2

Stéphane Chazelas gave two examples in The value of a variable is evaluated as an arithmetic expression when it is referenced, or assigned

$ a=1+1; echo "$((a * 3)) $(($a * 3))"
6 4

$ a=a=b++ b=1 bash -c 'echo "$((++a)) $b"'
2 2

I understand there is indirect expansion for variable expansion in arithmetic expressions. But I can't figure out

  • how do a and $a in the first example result in such a difference? My confusion comes from that in arithmetic expressions, parameter expansion of a variable doesn't need ${}, just write the variable directly.

  • how is the arithmetic expression in the second example evaluated?

Thanks.

4
  • Because 1+1*3 equals 4 by order of operations. For the second one, I have no idea.
    – Wildcard
    Jul 27 '17 at 22:25
  • For the first example, my confusion is that In arithmetic expressions, parameter expansion of a variable doesn't need ${}, just write the variable directly.
    – Tim
    Jul 27 '17 at 22:26
  • 1
    In one case, the value of a is parsed before it's placed into the context of ((a * 3)), yielding ((2 * 3)), which evaluates to six. In the other, it is dropped in unparsed, so it is dropped in as (( 1+1 * 3 )) at which mathematical order of operations takes hold.
    – DopeGhoti
    Jul 27 '17 at 22:27
  • Both examples are ilegal and a shell that does not flag them as bad is questionable. Neither 1+1 nor b++ are numbers, but they have to be numbers if they are referenced via a construct like $((var)).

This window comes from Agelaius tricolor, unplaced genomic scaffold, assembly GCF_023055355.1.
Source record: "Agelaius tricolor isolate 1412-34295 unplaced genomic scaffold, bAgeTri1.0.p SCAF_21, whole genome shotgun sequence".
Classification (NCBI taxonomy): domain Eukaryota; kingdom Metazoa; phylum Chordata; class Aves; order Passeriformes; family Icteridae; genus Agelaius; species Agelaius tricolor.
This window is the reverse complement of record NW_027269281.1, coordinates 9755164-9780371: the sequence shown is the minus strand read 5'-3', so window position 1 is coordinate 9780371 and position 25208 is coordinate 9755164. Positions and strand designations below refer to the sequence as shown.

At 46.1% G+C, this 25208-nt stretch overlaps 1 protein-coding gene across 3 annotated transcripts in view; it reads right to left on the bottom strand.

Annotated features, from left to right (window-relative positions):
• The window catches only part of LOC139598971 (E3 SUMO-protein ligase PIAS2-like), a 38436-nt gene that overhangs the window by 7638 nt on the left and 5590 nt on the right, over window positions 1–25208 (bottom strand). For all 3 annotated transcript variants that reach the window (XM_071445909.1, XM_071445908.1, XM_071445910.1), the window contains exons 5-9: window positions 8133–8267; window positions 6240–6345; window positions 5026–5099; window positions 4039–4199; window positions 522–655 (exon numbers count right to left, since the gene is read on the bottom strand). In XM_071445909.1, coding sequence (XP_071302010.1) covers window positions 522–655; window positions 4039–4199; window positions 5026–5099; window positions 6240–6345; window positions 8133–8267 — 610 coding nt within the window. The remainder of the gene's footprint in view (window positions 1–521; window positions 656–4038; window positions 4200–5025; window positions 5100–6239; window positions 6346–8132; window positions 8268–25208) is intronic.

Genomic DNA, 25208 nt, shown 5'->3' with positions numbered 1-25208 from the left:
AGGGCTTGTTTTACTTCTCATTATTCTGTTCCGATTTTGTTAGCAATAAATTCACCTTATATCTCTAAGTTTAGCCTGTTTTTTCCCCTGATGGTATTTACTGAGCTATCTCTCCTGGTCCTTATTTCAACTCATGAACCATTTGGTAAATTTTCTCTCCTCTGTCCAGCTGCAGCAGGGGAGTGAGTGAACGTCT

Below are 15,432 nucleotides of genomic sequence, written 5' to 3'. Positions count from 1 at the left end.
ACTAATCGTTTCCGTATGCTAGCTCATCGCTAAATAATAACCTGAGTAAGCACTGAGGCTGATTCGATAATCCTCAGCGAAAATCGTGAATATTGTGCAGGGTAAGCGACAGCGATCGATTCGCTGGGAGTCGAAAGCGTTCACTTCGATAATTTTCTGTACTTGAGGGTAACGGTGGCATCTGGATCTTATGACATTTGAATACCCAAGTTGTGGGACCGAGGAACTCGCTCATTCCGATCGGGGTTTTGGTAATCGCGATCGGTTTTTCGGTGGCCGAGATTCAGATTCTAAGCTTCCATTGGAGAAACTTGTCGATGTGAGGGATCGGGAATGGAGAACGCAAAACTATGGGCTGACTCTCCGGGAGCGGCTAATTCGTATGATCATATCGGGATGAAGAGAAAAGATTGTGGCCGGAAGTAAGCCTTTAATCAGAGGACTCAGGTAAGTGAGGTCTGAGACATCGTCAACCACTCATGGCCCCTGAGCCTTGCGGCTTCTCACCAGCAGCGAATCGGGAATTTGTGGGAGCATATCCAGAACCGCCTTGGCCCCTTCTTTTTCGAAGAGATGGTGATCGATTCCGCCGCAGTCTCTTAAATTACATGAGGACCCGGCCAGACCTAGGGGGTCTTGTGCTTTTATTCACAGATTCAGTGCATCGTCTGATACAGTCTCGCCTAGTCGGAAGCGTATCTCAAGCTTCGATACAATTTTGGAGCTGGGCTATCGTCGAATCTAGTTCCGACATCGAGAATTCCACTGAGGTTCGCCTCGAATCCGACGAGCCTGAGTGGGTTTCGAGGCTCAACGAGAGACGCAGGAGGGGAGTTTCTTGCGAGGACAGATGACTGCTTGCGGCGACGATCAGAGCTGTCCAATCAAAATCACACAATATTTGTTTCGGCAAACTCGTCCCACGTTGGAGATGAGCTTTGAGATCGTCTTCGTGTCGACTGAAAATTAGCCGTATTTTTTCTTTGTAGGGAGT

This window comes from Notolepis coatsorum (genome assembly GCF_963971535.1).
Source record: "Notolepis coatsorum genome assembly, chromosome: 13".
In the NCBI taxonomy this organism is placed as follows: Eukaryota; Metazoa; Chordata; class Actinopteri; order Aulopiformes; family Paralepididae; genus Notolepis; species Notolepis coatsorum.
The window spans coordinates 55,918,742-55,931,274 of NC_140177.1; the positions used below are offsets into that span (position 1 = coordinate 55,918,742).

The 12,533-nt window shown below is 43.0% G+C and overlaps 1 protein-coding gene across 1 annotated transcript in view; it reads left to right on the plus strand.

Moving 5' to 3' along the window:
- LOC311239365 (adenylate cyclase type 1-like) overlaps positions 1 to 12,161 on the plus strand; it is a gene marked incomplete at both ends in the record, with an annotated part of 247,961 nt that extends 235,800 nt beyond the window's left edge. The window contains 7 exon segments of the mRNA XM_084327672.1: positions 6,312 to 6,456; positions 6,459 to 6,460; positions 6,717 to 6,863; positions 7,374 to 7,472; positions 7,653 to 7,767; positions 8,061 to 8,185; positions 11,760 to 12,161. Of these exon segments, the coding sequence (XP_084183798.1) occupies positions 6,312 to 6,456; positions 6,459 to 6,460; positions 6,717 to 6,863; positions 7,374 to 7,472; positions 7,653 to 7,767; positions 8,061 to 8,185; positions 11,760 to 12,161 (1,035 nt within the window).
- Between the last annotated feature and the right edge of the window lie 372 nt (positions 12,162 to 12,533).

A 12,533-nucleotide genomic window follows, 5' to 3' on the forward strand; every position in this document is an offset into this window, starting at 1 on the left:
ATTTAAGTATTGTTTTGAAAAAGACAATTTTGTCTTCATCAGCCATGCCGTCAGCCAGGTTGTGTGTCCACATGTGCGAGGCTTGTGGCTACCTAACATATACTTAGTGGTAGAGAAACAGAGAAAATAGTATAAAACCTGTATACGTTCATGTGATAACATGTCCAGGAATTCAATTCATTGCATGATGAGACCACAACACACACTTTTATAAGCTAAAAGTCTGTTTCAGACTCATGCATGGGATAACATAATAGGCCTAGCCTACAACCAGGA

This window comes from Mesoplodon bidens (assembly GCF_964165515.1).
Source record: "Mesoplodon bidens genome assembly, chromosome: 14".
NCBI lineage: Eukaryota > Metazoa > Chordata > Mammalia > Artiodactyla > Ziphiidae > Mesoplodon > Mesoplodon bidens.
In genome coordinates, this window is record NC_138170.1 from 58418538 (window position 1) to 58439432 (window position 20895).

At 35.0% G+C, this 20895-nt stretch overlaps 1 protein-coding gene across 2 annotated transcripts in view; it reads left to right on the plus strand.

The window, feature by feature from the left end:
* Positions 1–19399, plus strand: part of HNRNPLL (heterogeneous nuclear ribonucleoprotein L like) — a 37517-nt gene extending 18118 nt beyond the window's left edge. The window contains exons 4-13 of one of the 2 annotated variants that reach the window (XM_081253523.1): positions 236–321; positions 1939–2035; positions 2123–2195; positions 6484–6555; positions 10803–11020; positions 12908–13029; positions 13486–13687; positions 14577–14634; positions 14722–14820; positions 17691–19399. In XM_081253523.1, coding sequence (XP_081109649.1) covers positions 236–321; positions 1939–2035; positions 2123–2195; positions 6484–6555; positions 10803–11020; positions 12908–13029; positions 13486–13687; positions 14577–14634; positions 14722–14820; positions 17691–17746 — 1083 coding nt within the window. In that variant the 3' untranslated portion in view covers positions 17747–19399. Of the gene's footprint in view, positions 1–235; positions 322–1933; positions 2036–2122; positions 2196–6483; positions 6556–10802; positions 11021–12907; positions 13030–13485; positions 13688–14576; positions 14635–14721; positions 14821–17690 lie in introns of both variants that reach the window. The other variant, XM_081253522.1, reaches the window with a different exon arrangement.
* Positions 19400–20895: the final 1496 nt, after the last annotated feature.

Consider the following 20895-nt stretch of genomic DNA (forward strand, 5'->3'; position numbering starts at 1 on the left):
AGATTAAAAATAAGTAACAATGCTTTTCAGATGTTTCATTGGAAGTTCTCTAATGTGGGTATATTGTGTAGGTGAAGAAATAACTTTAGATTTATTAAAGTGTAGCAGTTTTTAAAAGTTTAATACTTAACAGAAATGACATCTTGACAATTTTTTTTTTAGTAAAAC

– schily
    May 28 '20 at 6:40
4

Parameter expansion isn’t the same as arithmetic evaluation.

In an arithmetic expression, a text string such as a is interpreted as a variable name, and the value of that variable is processed as an arithmetic expression itself, and the result used in the containing arithmetic expression. Thus

$((a * 3))

causes the value of the variable a, 1+1, to be evaluated as an arithmetic expression, yielding 2, and the whole expression becomes $((2 * 3)), i.e. 6.

In the same context, $a is replaced with the value of a as-is, in an earlier phase (this is parameter expansion); so

$(($a * 3))

becomes $((1+1 * 3)), which is 4 following the usual precedence rules.

In the second example, $((++a)) is processed before $b (processing takes place from left to right). The arithmetic expression causes a to be evaluated as an arithmetic expression itself, as above; the value of a is a=b++, which when evaluated, assigns the value of b (itself evaluated as an arithmetic expression) to a, then increments b. Thus after evaluating a, b is 2 and a is 1. Evaluating $((++a)) increments a and returns its value, which is now 2. $b is just replaced with the value of b, 2 as well. After the quoted argument to echo is processed, the echo is run with 2 2 as its sole argument, producing the output you saw.

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